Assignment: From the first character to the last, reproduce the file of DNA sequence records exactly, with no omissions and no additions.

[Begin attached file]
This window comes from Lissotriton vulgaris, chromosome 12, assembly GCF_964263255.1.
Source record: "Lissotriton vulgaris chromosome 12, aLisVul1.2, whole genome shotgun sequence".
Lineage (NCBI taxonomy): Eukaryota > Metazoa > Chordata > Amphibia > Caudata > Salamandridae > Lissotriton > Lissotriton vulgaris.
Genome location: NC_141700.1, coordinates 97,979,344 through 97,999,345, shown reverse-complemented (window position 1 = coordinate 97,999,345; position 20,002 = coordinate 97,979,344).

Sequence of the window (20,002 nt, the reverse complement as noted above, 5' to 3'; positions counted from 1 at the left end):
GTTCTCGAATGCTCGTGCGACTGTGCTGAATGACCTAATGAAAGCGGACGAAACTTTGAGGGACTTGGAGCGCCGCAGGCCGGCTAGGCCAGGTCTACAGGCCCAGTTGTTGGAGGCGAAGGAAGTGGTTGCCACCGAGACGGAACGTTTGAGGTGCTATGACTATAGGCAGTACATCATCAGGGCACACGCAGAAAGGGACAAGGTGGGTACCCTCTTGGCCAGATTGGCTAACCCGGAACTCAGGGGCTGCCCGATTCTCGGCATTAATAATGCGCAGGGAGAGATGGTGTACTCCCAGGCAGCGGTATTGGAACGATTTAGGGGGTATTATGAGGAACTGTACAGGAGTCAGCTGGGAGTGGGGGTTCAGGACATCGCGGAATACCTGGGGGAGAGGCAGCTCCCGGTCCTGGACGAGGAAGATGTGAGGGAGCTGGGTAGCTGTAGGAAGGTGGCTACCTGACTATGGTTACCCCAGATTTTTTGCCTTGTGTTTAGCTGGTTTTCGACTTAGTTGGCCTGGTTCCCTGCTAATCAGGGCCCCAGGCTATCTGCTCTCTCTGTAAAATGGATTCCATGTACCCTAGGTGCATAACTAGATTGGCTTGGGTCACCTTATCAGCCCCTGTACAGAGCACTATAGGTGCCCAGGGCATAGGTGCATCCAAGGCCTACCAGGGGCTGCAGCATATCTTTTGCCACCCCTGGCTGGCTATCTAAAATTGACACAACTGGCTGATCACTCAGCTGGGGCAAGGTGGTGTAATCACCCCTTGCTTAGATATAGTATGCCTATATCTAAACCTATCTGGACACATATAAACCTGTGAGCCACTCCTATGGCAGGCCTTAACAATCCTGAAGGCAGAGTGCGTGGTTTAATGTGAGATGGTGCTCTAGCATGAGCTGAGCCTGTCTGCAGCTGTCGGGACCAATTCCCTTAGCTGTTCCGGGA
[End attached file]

This window comes from Lissotriton vulgaris, chromosome 12, assembly GCF_964263255.1.
Source record: "Lissotriton vulgaris chromosome 12, aLisVul1.2, whole genome shotgun sequence".
Lineage (NCBI taxonomy): Eukaryota > Metazoa > Chordata > Amphibia > Caudata > Salamandridae > Lissotriton > Lissotriton vulgaris.
Genome location: NC_141700.1, coordinates 97,979,344 through 97,999,345, shown reverse-complemented (window position 1 = coordinate 97,999,345; position 20,002 = coordinate 97,979,344).

Sequence of the window (20,002 nt, the reverse complement as noted above, 5' to 3'; positions counted from 1 at the left end):
GTTCTCGAATGCTCGTGCGACTGTGCTGAATGACCTAATGAAAGCGGACGAAACTTTGAGGGACTTGGAGCGCCGCAGGCCGGCTAGGCCAGGTCTACAGGCCCAGTTGTTGGAGGCGAAGGAAGTGGTTGCCACCGAGACGGAACGTTTGAGGTGCTATGACTATAGGCAGTACATCATCAGGGCACACGCAGAAAGGGACAAGGTGGGTACCCTCTTGGCCAGATTGGCTAACCCGGAACTCAGGGGCTGCCCGATTCTCGGCATTAATAATGCGCAGGGAGAGATGGTGTACTCCCAGGCAGCGGTATTGGAACGATTTAGGGGGTATTATGAGGAACTGTACAGGAGTCAGCTGGGAGTGGGGGTTCAGGACATCGCGGAATACCTGGGGGAGAGGCAGCTCCCGGTCCTGGACGAGGAAGATGTGAGGGAGCTGGGTAGCTGTAGGAAGGTGGCTACCTGACTATGGTTACCCCAGATTTTTTGCCTTGTGTTTAGCTGGTTTTCGACTTAGTTGGCCTGGTTCCCTGCTAATCAGGGCCCCAGGCTATCTGCTCTCTCTGTAAAATGGATTCCATGTACCCTAGGTGCATAACTAGATTGGCTTGGGTCACCTTATCAGCCCCTGTACAGAGCACTATAGGTGCCCAGGGCATAGGTGCATCCAAGGCCTACCAGGGGCTGCAGCATATCTTTTGCCACCCCTGGCTGGCTATCTAAAATTGACACAACTGGCTGATCACTCAGCTGGGGCAAGGTGGTGTAATCACCCCTTGCTTAGATATAGTATGCCTATATCTAAACCTATCTGGACACATATAAACCTGTGAGCCACTCCTATGGCAGGCCTTAACAATCCTGAAGGCAGAGTGCGTGGTTTAATGTGAGATGGTGCTCTAGCATGAGCTGAGCCTGTCTGCAGCTGTCGGGACCAATTCCCTTAGCTGTTCCGGGA